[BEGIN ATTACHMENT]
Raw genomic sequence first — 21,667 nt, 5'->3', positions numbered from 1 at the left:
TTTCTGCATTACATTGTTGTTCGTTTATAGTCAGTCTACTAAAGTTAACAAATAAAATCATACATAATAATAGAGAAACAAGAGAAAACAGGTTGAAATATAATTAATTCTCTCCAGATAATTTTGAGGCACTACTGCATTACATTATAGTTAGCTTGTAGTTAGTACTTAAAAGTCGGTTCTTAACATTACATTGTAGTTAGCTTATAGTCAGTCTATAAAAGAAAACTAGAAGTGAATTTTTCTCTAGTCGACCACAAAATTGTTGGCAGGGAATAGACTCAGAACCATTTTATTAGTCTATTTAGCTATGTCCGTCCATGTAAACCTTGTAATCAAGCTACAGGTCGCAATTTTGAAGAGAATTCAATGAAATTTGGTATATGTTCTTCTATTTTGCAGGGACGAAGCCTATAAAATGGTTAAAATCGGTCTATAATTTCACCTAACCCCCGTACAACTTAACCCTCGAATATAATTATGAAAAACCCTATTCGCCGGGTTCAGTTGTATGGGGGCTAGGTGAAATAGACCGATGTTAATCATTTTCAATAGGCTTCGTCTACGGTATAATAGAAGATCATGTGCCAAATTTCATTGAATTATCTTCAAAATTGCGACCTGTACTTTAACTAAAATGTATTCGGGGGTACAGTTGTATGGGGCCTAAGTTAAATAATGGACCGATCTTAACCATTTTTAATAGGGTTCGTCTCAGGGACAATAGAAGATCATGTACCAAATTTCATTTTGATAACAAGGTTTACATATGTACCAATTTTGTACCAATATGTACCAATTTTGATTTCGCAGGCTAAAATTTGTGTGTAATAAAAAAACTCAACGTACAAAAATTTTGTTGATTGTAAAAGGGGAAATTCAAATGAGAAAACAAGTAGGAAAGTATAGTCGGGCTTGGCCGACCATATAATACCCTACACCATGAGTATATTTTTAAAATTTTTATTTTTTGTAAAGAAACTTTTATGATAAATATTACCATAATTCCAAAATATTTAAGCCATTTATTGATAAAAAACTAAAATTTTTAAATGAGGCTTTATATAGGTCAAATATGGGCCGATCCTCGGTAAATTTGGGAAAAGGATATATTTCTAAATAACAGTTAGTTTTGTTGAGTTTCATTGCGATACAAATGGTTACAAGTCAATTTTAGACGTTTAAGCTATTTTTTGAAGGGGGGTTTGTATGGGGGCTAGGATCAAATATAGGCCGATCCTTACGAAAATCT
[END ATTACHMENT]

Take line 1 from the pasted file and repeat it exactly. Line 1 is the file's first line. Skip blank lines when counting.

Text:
Raw genomic sequence first — 21,667 nt, 5'->3', positions numbered from 1 at the left: